My husband died this year. I buried him after watching him waste away with lung cancer.
It was only eight months after he was diagnosed. Eight months in a fifteen year relationship, a relationship that brought two children into the world, a shared house we loved, a kitchen renovation, and plenty of arguments about the colour of the paint on the walls, and just who was in charge of cleaning the toilet.
And now, here I am, raising two girls, nine and 12, watching one get ready for high school and the other struggling with her six times tables, and it’s me in charge of cleaning the toilet, and the colour of the walls don’t seem quite so important as they once did.
In days gone past, ‘the olden days’, as my nine year old calls anything before her birth, I would have worn black for a year. I would have been taken in by some charitable institution, and made to sew. I guess.
But I have a job and (thankfully) a controllable mortgage. In many respects, I’m lucky – he left no debts, no inescapable death duties remain to be paid, no mountain of medical bills.
There are many, many single mothers doing it tougher than I am.
And yet, the black widow’s weeds and the gruel call to me, mocking my economic independence and my social freedom. There is such a sadness in all of this, that a black crepe veil makes sense, and such a vulnerability, that a widow’s handkerchief seems vital.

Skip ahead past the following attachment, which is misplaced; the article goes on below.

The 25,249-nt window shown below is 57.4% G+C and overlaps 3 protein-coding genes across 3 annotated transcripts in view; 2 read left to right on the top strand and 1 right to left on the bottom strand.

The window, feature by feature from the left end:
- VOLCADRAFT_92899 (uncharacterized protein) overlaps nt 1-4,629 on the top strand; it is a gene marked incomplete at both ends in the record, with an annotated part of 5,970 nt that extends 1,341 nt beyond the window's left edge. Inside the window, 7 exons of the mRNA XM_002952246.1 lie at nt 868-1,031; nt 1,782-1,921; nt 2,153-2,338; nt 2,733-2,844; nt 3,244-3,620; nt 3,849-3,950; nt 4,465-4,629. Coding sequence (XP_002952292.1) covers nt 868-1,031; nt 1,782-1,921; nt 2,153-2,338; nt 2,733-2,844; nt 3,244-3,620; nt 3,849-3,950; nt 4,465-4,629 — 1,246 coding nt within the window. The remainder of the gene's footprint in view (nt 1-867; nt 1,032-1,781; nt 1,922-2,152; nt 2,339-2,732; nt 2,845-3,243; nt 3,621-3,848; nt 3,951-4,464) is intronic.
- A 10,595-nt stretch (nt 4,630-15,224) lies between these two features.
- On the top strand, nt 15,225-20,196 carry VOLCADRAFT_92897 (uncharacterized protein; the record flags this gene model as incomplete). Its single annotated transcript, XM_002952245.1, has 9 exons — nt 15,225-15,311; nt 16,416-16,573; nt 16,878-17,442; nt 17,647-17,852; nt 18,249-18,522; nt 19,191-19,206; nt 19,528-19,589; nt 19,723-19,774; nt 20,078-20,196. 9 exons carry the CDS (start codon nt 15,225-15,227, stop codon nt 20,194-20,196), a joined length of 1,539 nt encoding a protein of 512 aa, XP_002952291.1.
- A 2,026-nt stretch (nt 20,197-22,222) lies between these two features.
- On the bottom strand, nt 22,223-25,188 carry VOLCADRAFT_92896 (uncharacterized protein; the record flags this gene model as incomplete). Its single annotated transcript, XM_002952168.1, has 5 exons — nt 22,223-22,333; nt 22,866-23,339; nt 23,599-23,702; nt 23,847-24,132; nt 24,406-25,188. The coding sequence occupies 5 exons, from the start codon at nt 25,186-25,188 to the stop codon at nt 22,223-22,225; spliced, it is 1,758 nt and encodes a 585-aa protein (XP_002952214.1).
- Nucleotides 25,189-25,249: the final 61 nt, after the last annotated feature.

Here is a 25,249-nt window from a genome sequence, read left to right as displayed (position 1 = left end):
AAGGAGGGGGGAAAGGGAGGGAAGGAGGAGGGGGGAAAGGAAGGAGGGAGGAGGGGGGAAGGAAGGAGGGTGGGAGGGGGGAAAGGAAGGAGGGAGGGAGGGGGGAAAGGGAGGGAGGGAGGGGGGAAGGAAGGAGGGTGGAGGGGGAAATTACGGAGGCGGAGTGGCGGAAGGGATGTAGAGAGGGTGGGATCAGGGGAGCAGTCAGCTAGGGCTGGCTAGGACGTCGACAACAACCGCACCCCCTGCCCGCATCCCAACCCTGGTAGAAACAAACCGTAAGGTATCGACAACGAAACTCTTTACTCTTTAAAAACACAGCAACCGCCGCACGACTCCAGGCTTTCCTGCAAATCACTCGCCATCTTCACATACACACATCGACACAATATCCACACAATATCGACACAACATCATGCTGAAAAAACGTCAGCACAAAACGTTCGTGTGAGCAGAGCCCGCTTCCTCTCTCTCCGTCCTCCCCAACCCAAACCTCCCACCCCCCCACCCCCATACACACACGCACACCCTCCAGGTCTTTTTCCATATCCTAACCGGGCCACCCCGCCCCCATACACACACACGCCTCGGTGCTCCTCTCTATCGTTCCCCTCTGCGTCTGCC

There once was a template for this.
But I have no black dress, no arm bands, no uniform.
How do you do widowhood? I don’t even know how to be single anymore, after so many years of coupledom. People respond to me differently now. Sometimes I feel like a vessel of broken hopes and dreams, and I know that people stop and think for a moment ‘thank God it’s not me.’ I know this because I’ve thought the same thing of others.
Sometimes people ask me how I am. ‘How are you?’ That emphasis gives it away – it’s not a polite conversation starter. They also ask how I’m doing, usually with a shoulder rub.
There are days I tell them that I’m doing well, and I see a slight disappointment flicker across their face – they have prepared themselves for a widow talk, and I have refused to participate. And I feel like shrugging my shoulders and telling them that I have no tears left today. Come back tomorrow.
And there are other days when my friends ask after me in a casual way, and get on with conversation about their kids, my kids, school lunches, whatever, and I feel one step behind them, and I want to scream ‘we can’t talk about this, because he’s gone.’
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